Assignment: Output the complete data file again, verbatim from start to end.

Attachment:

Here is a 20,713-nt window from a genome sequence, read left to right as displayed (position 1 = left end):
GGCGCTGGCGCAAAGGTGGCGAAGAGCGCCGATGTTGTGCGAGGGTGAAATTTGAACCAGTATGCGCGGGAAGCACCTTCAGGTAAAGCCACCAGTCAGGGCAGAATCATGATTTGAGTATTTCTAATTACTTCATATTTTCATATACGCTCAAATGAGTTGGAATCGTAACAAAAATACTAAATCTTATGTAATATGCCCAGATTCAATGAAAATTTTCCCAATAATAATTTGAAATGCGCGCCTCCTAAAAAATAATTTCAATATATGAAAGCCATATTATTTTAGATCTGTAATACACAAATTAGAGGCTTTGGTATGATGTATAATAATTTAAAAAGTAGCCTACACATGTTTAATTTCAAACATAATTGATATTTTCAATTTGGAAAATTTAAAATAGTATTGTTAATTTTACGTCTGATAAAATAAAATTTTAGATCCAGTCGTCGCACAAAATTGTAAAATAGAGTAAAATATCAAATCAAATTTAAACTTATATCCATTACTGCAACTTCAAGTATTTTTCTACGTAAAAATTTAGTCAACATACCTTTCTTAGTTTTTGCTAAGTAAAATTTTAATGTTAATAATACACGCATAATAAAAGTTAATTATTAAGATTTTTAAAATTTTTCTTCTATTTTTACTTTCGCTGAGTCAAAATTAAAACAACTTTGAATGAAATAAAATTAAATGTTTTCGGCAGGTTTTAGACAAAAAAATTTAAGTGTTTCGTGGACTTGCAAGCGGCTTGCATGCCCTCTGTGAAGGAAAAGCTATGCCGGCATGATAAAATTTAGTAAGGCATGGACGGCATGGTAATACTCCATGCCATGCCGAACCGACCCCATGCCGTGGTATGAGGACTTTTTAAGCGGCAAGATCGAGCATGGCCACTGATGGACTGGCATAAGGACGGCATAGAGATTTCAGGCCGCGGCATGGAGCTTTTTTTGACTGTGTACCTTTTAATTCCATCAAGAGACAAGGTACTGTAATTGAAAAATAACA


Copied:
Here is a 20,713-nt window from a genome sequence, read left to right as displayed (position 1 = left end):
GGCGCTGGCGCAAAGGTGGCGAAGAGCGCCGATGTTGTGCGAGGGTGAAATTTGAACCAGTATGCGCGGGAAGCACCTTCAGGTAAAGCCACCAGTCAGGGCAGAATCATGATTTGAGTATTTCTAATTACTTCATATTTTCATATACGCTCAAATGAGTTGGAATCGTAACAAAAATACTAAATCTTATGTAATATGCCCAGATTCAATGAAAATTTTCCCAATAATAATTTGAAATGCGCGCCTCCTAAAAAATAATTTCAATATATGAAAGCCATATTATTTTAGATCTGTAATACACAAATTAGAGGCTTTGGTATGATGTATAATAATTTAAAAAGTAGCCTACACATGTTTAATTTCAAACATAATTGATATTTTCAATTTGGAAAATTTAAAATAGTATTGTTAATTTTACGTCTGATAAAATAAAATTTTAGATCCAGTCGTCGCACAAAATTGTAAAATAGAGTAAAATATCAAATCAAATTTAAACTTATATCCATTACTGCAACTTCAAGTATTTTTCTACGTAAAAATTTAGTCAACATACCTTTCTTAGTTTTTGCTAAGTAAAATTTTAATGTTAATAATACACGCATAATAAAAGTTAATTATTAAGATTTTTAAAATTTTTCTTCTATTTTTACTTTCGCTGAGTCAAAATTAAAACAACTTTGAATGAAATAAAATTAAATGTTTTCGGCAGGTTTTAGACAAAAAAATTTAAGTGTTTCGTGGACTTGCAAGCGGCTTGCATGCCCTCTGTGAAGGAAAAGCTATGCCGGCATGATAAAATTTAGTAAGGCATGGACGGCATGGTAATACTCCATGCCATGCCGAACCGACCCCATGCCGTGGTATGAGGACTTTTTAAGCGGCAAGATCGAGCATGGCCACTGATGGACTGGCATAAGGACGGCATAGAGATTTCAGGCCGCGGCATGGAGCTTTTTTTGACTGTGTACCTTTTAATTCCATCAAGAGACAAGGTACTGTAATTGAAAAATAACA